IT seems apt that Ivan Gazidis first fell in love with football at Portsmouth. His boyhood club’s grim descent into administration has laid bare the financial mismanagement prevalent even at the top level, where clubs borrow vast sums just to keep pace with their rivals. Now, as chief executive of Arsenal, he is among the most vocal cheerleaders for a Europe-wide movement to ensure all sides live within their means. The club that shaped the young Gazidis has begun influencing how everyone sees the game.
“It’s not a complex problem,” explains the cosmopolitan 45-year-old. “You can very simply identify the reasons a club will get into financial difficulty: they spend more than they can afford. We need more discipline. When revenues are where they are, no club should find themselves in financial difficulty.”
Gazidis, a South African-born Oxford graduate, is in a strong position to argue his case, and not only because he studied law. Arsenal have long been synonymous with frugality, were last week ranked the fifth richest club in the world, and last month announced healthy half-year results. That approach has borne fruit on the pitch, where Arsene Wenger’s much-lauded team reach the Champions League year after year and cradle renewed hope of hoisting silverware in May.
Arsenal’s prominence also allows them a say in the future of the game and Gazidis last week took part in talks with governing body Uefa about plans to tighten financial rules. Key is a proposal forcing all clubs to break even over a rolling three-year cycle, starting in 2012. Errant clubs would be banned from European competition and, although details remain unresolved, “the principle is accepted”. “The objective is to make the football business more sustainable and stable, and I think that’s a very desirable goal.”
Gazidis, who moved to England aged four, spent 15 years running America’s Major League Soccer before returning to join Arsenal and says he knows of many “very wealthy, experienced, and level-headed sports owners” in the US?who “could bring a lot to the table”, if football was more sensibly run. He says they “recognise they need a framework to operate in, otherwise the sports industry will be unstable”, and that Europe is now “trying to play catch-up”. Yet Gazidis, perhaps sensitive to speculation that US sports entrepreneur and Arsenal director Stan Kroenke will one day own the club, also seems keen not to appear too American himself. Of work to make the gleaming Emirates Stadium more homely – a scheme dubbed ‘Arsenalisation’ – he quips “not my word, by the way; something I inherited”. He adds: “I’m fine with Arsenalisation, just it sounds so American. It sounds like it should be with a zee.”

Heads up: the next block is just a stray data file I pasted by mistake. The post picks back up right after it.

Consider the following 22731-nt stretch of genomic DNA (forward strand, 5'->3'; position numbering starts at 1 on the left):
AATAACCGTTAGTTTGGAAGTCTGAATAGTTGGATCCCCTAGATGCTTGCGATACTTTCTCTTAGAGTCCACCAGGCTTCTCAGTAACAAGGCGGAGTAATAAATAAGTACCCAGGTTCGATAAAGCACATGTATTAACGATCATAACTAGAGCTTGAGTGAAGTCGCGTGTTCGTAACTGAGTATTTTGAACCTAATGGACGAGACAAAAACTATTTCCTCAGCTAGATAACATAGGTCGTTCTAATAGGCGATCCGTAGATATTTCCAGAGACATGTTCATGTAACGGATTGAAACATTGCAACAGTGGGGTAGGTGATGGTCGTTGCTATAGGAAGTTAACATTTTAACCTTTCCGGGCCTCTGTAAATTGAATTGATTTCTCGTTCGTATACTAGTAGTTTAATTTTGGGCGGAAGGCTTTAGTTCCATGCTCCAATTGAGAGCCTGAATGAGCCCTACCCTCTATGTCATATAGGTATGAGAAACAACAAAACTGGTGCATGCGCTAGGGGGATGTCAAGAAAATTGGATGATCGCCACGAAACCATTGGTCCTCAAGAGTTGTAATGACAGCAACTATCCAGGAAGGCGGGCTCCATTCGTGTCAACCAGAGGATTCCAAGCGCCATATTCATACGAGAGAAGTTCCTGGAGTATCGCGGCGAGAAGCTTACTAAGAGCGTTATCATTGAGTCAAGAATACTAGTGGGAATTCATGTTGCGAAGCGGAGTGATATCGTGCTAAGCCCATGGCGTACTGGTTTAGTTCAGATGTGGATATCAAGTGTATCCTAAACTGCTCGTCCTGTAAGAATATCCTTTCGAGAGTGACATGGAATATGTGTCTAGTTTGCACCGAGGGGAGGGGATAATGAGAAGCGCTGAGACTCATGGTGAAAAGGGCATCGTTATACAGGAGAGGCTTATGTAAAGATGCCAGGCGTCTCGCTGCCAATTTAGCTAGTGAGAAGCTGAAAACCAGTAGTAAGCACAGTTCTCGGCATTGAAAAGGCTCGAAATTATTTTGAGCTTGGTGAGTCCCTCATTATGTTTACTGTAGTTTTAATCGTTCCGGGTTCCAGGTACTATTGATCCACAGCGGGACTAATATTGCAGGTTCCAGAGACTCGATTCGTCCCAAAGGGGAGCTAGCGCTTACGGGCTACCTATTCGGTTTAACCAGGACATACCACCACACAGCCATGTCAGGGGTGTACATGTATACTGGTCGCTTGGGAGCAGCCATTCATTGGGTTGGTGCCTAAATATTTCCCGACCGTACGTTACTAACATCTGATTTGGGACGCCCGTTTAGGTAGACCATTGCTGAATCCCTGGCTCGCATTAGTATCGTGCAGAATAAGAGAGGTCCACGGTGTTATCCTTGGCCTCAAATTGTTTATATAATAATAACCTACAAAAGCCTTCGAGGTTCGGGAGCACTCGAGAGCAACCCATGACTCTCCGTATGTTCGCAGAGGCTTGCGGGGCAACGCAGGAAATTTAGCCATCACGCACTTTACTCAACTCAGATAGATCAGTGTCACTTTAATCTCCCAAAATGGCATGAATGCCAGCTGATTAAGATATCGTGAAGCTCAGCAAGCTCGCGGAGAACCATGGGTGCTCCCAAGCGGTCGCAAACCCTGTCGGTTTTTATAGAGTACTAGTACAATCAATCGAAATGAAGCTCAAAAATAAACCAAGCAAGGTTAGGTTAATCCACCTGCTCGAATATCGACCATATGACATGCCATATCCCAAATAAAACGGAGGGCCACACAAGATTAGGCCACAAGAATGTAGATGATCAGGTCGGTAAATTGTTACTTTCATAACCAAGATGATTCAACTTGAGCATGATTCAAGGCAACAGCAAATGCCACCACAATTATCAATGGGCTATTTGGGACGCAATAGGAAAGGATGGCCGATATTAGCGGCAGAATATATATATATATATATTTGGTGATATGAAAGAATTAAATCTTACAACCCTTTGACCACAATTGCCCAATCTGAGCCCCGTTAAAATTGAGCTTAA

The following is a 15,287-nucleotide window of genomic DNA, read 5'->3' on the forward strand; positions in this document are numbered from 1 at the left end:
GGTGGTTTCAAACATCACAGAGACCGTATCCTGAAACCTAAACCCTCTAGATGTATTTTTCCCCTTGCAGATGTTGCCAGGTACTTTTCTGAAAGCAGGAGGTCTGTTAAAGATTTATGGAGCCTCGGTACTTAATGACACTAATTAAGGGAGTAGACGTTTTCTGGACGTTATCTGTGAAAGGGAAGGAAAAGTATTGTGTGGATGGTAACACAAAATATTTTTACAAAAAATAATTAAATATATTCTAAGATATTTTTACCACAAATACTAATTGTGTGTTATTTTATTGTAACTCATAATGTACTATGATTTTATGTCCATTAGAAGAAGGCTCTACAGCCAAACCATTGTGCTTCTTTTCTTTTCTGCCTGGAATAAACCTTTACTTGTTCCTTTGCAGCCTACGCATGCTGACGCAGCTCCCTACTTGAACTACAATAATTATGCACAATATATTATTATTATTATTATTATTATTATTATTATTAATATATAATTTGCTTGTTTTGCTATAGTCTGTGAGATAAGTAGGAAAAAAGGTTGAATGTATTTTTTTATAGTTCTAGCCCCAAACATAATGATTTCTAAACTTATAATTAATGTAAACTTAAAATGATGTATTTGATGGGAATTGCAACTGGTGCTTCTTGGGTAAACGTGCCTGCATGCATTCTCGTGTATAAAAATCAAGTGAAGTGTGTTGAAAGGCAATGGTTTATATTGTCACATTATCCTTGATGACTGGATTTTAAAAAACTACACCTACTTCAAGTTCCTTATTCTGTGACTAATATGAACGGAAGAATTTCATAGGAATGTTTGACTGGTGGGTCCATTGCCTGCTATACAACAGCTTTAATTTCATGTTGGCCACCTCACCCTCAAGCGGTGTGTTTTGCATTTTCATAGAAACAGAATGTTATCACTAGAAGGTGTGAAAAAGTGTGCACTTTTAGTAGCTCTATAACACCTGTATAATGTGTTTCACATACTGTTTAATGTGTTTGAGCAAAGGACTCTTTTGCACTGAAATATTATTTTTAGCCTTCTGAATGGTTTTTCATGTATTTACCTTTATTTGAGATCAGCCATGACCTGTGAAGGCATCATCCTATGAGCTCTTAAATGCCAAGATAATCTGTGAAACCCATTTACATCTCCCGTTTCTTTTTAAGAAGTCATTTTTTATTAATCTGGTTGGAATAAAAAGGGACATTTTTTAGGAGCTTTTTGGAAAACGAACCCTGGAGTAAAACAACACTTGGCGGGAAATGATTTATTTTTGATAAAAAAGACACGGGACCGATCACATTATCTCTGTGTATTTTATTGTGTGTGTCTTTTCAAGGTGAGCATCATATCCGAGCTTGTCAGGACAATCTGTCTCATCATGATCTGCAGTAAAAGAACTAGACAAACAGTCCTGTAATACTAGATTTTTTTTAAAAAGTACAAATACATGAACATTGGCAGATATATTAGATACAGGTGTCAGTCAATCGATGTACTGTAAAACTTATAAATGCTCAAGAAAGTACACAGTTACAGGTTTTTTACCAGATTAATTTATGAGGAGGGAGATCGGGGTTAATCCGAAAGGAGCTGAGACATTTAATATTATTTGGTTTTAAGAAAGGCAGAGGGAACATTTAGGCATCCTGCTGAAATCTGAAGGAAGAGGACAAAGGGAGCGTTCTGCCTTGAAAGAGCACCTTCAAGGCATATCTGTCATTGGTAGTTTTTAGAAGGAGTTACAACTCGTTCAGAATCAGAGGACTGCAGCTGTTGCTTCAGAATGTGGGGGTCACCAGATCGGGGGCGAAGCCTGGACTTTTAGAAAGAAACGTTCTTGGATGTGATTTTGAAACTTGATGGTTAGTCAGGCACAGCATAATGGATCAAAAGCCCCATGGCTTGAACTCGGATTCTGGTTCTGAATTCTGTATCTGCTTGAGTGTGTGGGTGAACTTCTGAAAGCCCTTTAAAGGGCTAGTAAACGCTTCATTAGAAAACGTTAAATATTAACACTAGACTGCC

Critics depict Uefa’s plans as a covert attempt to curb the Premier League’s dominance, while others question the ability and willingness of some teams – notably those who enjoy super-rich benefactors, such as Chelsea and Manchester City – to adopt them. Yet he insists:?“There’s a general consensus something needs to be done to introduce more stability. I sit on the panel with Chelsea’s finance director. I think even those clubs are looking to become self-sustaining. It’s in everybody’s self-interest; that’s what’s driving them.”